How to Make Hot Sauce
Hey, George here! I’m one of the co-founders of Yellowbird and I’m the guy who cooks up all the concepts and recipes for the sauces we make here. People ask me all the time for hot sauce recipes and I usually tell them that you can make hot sauce out of almost anything. I’m also not legally allowed to give them our recipes even though they are printed right on the bottle. This post doesn’t contain any recipes or long, boring intros to maximize SEO. I just want to talk about SAUCE!
Hot sauce began very simply as a way of preserving flavorful, spicy peppers. The earliest hot sauces were likely from the Mayans and were probably just fermented pepper mash mixed with water. The oldest commercial sauce still in production today is Tabasco, founded in 1868, which is a pretty simple mixture of pepper mash, vinegar, and salt. Typically when people think of hot sauce they think of something like Tabasco that is very watery and very acidic. This is one style of hot sauce (Louisiana–style) but there are many different versions you can make.
Another thing I would like to add here is that you have much more flexibility with a recipe that you make in your own kitchen than anything that is commercially available in a store or online. Commercial bottlers of hot sauce have to meet strict guidelines by state, local, and federal authorities on food safety and preservation. Most shelf-stable hot sauces are required to be cooked and to have a minimum level of acidity to be retail-legal. If you want something outside of these parameters, you would have to find it in the refrigerated condiments section of the store which is not a section that even exists in most stores. Or you can make it yourself!
- Empty botttles
- Your wildest imagination
FOR THE SAUCE
- Choice Hot Peppers
- Choice veggies
- Choice fruits
- Vinegar or other preferred liquid (water, oil, broth, beer, soy sauce, etc.)
- The tools required for hot sauce making are really just a blender, a few empty bottles, and your imagination. You can buy empty hot sauce bottles off the internet or you can just save used bottles from other hot sauces you’ve finished. For ingredients, you will want some sort of spicy peppers. These can be fresh or dried, keeping in mind that, if you use dried, you will need a little more liquid in your recipe to account for reconstitution. You will also want some liquid ingredients in order to make the sauce pourable or squeezable (your preference). For this you can use vinegar, water, oil, broth, beer, soy sauce, pineapple juice, or literally anything that catches your fancy. You should also feel free to use some other fruits and vegetables that aren’t peppers. For our original and first Yellowbird Sauce flavor, Habanero, I used onions, garlic, carrots, tangerines, and limes. Every unique combination will yield a crazy new flavor! You can also use any dried herbs or spices your heart desires. Salt is not required but you will probably find that you want some amount of salt in your sauce. There are no herb or spice blends in the original Yellowbird flavors as they were specifically designed to be produce–heavy sauces, but I like tinkering with different ingredients in the lab. Note: the lab is my home kitchen. Some of my current favorite ingredients to play with are rice bran oil, dried specialty mushrooms, and fenugreek.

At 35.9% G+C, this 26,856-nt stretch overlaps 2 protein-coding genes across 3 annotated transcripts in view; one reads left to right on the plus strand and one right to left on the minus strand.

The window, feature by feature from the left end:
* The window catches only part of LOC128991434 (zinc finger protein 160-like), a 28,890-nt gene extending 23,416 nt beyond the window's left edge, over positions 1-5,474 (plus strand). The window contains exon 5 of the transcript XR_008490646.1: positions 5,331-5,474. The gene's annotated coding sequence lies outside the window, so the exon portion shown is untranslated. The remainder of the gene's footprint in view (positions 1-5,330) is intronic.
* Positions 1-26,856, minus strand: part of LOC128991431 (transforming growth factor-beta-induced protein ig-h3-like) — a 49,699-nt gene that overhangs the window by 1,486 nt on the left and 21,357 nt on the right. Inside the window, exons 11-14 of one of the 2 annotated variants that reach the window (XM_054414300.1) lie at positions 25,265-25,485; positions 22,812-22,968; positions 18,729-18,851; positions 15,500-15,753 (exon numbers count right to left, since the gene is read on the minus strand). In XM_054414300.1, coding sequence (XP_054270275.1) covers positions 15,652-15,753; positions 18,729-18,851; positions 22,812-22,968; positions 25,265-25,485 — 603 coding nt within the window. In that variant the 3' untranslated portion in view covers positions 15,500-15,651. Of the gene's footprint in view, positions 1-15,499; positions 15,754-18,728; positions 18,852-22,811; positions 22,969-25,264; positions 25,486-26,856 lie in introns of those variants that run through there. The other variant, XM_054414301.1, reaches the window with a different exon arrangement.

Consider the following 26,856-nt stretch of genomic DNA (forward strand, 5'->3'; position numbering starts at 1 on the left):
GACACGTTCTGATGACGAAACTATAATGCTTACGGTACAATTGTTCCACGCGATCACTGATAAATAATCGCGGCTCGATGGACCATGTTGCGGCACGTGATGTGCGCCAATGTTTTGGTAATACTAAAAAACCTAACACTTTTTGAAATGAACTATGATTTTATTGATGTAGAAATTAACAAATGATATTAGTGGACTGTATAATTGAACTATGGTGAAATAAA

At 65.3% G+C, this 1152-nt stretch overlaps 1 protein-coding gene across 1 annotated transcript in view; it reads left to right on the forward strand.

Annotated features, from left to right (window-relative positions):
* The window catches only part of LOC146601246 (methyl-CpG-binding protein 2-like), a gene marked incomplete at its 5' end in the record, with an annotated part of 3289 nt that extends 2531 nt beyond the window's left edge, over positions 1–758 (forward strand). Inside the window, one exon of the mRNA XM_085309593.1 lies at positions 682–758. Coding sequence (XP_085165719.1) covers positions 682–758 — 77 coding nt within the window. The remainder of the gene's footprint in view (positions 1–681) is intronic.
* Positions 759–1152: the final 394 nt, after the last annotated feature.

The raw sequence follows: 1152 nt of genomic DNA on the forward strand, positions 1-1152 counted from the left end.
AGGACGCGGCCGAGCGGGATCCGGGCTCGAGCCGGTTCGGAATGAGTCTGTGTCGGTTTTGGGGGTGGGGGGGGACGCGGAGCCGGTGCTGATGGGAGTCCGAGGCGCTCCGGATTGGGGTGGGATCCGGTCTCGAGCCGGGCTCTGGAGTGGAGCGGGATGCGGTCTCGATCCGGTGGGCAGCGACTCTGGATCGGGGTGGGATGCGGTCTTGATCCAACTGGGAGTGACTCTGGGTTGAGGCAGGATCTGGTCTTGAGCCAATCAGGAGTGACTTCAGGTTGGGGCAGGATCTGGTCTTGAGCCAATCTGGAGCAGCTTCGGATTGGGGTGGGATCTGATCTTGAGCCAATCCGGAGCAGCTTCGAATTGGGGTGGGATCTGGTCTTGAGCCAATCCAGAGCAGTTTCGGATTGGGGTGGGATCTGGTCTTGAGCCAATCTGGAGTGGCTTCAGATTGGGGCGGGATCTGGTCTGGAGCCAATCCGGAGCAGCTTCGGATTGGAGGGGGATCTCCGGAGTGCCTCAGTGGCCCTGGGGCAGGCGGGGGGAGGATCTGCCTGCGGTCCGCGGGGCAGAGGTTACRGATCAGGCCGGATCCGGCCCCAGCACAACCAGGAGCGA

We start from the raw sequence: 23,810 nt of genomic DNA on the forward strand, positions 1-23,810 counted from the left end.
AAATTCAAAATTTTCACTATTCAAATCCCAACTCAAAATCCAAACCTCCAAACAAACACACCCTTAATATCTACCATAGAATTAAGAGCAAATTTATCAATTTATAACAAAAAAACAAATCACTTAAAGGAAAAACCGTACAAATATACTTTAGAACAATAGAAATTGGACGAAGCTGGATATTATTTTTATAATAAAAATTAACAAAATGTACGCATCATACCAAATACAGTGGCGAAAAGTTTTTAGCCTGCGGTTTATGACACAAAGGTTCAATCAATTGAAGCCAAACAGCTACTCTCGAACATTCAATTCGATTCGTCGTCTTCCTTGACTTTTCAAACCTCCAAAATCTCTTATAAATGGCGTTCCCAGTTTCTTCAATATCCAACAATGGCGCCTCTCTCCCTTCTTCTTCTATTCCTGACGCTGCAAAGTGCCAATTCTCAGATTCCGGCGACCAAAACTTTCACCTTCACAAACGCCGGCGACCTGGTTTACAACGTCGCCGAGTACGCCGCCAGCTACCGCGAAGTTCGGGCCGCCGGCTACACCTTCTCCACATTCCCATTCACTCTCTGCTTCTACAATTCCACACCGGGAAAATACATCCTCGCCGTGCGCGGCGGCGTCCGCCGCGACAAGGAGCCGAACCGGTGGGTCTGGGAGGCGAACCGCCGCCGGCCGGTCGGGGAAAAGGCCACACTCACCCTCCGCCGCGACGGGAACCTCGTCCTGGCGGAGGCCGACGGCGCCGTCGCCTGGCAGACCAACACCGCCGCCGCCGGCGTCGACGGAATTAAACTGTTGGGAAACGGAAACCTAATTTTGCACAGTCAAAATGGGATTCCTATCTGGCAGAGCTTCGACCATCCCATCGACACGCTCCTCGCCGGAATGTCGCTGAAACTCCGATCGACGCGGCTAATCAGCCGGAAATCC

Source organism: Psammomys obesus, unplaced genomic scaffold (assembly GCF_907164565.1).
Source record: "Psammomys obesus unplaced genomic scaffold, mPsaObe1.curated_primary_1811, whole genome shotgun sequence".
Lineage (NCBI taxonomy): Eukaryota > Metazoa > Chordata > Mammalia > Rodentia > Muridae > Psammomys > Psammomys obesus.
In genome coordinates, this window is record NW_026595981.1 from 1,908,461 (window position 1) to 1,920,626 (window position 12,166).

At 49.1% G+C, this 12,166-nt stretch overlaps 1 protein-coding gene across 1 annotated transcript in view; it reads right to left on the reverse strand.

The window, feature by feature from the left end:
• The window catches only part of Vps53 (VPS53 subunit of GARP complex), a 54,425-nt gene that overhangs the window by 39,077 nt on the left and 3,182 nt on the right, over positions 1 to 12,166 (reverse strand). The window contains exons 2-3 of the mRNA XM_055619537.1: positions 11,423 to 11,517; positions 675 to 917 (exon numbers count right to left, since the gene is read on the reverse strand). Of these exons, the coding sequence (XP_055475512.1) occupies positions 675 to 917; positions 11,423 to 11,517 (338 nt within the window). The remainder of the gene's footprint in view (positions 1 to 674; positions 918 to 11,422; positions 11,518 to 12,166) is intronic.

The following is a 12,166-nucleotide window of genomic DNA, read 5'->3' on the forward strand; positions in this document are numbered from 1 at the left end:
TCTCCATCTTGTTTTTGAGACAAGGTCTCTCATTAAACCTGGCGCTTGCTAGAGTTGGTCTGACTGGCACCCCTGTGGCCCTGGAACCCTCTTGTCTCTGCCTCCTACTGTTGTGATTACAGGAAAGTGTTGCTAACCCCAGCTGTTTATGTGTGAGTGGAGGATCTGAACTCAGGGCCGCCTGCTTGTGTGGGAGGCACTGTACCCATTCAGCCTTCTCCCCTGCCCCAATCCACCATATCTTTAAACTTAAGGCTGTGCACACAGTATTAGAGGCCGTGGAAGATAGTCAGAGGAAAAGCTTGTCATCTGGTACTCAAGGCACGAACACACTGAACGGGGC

If you are just starting your hot sauce homebrew journey, I would recommend that you start with 5 ingredients or less. If your first hot sauce has 28 ingredients in it, even if it’s great, you might not understand why. Starting with fewer ingredients will help you to understand some of the interactions that happen in your recipe and the effect on the finished product.
So we’ve got our blender ready, our bottles washed and ready, and our ingredients washed and ready. Let’s say for this recipe we are using fresh green jalapeños, fresh garlic, vinegar, water, and salt: a super straightforward recipe. You can go ahead and destem the peppers and peel the garlic as well—no need to deseed the peppers unless you are going to plant them or unless you have some other personal or dietary reason to do so.
Now you can put all the ingredients in a pot and cook, covered, on medium heat. What you want here is for your solid ingredients to get soft enough that your blender can make easy work of them. You’re also using heat to blend flavors here. You might realize that it’s getting a lot thicker than you had anticipated and want to add a little more liquid during the cooking process. Go ahead and do it. Once your creation has simmered for 20 or 30 minutes you can take it off the heat. Some higher end blenders can handle super hot food but you may want to just let it cool a bit before you blend and bottle it.
When it’s cool enough for your blender, pour it in and give it a nice blend to your preferred consistency. I like sauces that are really smooth and even kind of creamy so I do not skimp on the blending. You may prefer a sauce where you can still see seeds and bits of things floating in it. That’s cool too!
The only thing left to do now is let it cool completely and try it on some food. You may think to yourself, “Hey, that’s some pretty good hot sauce!” Congratulations, you did it.
But if you think to yourself, “Hmm, that’s not bad, but there are two or three tweaks I’d like to make…” then welcome to the weird, wonderful world of hot sauce. We’re so glad to have you.